Cultural Perspectives on Plagiarism

Different cultures have various customs about how to use texts, how borrowing should happen, and where names should be placed. The “I” writing this text is unnamed because the group producing this web site agreed to work and share collaboratively. In some traditional cultures in Asia and the Middle East, for example, college students are expected to quote or paraphrase the best known political or religious authorities without attribution because readers, especially professors, are expected to know what texts are being circulated. Indeed, it might be a serious insult to the teacher if the student writer formally cites the text being borrowed. The student writer in one of these traditional cultural settings must understand what she or he can reasonably expect readers ­ professors ­ to know as a source text being quoted or paraphrased without being cited. If the student misjudges what is common knowledge, either by citing what is common knowledge or by not citing what is not common knowledge, the student writer gets into real trouble. Gaining enough intellectual maturity and experience to know what is common knowledge in a traditional culture is a complex and demanding task.

If determining what constitutes common knowledge in a traditional culture is a complicated process, especially for first-year college students, imagine how much more perplexing this process is in intercultural spaces, such as American universities. An intercultural space is a place where a number of cultures meet, overlap, dispute, and challenge. It is a place of endless restructuring. It is a locale that bridges, contests, and separates what might seem like unchanging cultural structures. But if one sees cultures as interactive and unfixed, rather than self-contained and stable, then intercultural spaces resist any form of stasis and can suddenly change dramatically and in the most surprising ways. Authoring and plagiarism are just such intercultural spaces. A national authority on authorship and plagiarism, Rebecca Howard argues that “the autonomous, originary, proprietary, moral author is not a foundational fact, but a cultural arbitrary” (151). We are in the midst of the most fluid and conflicted transformations of authorship and plagiarism since Descartes’ Cogito ergo sum invited the concept of legal ownership of intellectual property. Students who work through intercultural landscapes and a fluid experience of authoring discover that if words are many-sided acts, territory shared, student writers need to move from having inherited values and beliefs to choosing or modifying them through the use of consciously intentional language. This is the time when especially first_year students fear open questions. They fear the clear need for re_conceptualization: students invariably ask some form of two questions: “where will re-conceptualization lead?” “What and who will I become?” Students in the intercultural spaces of American universities by the very conflicting nature of intercultural spaces, are forced to question the sustaining postulates of the world view they inherited. Students need to consider the democratic character of the pursuit, and regard it as the minimum requirement for education to take place. As one Chinese student — Fu Chun — wrote: “if a college course doesn’t produce times of deep writer’s block, and if a classroom experience doesn’t produce intense culture shocks, then one has retreated to the surface of things, to comfortable stereotypes and deadly familiar dogma.”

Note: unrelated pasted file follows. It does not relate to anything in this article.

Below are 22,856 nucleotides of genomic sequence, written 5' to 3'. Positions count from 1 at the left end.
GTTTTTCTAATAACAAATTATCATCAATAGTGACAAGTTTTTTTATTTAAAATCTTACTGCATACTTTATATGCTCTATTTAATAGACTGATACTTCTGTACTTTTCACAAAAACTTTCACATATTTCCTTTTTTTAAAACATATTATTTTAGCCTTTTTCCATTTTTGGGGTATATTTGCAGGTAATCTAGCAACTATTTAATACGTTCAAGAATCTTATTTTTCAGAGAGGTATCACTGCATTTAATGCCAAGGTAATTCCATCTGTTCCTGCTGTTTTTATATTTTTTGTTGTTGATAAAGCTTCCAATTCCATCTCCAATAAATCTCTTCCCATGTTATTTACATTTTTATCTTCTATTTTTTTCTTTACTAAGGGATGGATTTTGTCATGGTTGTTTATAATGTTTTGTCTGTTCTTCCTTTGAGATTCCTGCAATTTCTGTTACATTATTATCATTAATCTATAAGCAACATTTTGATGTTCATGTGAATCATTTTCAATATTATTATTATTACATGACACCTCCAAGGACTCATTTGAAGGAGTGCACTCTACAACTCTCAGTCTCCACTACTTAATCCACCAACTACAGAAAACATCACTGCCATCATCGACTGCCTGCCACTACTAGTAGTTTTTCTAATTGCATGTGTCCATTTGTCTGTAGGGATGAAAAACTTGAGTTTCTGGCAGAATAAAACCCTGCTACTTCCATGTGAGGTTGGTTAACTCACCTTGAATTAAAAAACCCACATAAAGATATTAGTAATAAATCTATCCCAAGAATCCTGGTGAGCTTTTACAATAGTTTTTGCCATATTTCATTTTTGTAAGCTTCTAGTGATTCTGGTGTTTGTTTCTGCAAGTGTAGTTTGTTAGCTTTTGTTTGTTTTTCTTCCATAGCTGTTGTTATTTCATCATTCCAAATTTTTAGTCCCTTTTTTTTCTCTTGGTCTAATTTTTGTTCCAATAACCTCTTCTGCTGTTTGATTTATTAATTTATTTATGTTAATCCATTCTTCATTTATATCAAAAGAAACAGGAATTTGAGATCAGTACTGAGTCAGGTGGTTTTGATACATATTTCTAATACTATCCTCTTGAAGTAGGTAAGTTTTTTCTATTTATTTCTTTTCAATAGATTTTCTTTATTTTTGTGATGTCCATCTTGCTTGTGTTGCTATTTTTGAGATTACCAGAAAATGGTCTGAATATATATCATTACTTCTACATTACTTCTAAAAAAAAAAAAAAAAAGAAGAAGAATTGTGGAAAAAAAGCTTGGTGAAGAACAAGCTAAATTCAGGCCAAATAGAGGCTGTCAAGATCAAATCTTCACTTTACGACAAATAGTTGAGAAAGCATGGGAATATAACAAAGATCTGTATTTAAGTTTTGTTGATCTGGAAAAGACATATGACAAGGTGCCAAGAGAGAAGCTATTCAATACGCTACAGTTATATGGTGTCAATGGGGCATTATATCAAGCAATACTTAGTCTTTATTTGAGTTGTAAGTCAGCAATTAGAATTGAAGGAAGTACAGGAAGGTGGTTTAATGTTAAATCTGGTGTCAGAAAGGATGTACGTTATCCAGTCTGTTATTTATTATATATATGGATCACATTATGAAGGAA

The first-year college classroom is a new culture to students in which there is a perpetual invitation to analyze and criticize all cultures, including academic discourse itself, endlessly, and to act on the critique. Academic discourse becomes more than playing with ideas; it is an invitation to change self and society individually, collectively, and democratically. Students who work through culture shock and writer’s block begin to realize that writing is an author’s answer to the world and is a powerful form of action. As we move increasingly in the direction of multi-media authoring, students are demonstrating the desire to create new conceptual environments in which diverse, overlapping, cultural and intercultural perceptions and experiences provide new environments for acts of freedom and connectedness. Authorship and plagiarism are the most contested and rapidly changing intercultural landscapes in the American academy. Who or what are we becoming?

Howard, Rebecca Moore. Standing in the Shadow of Giants : Plagiarists, Authors, Collaborators. Stamford, Conn.: Ablex Pub., c1999.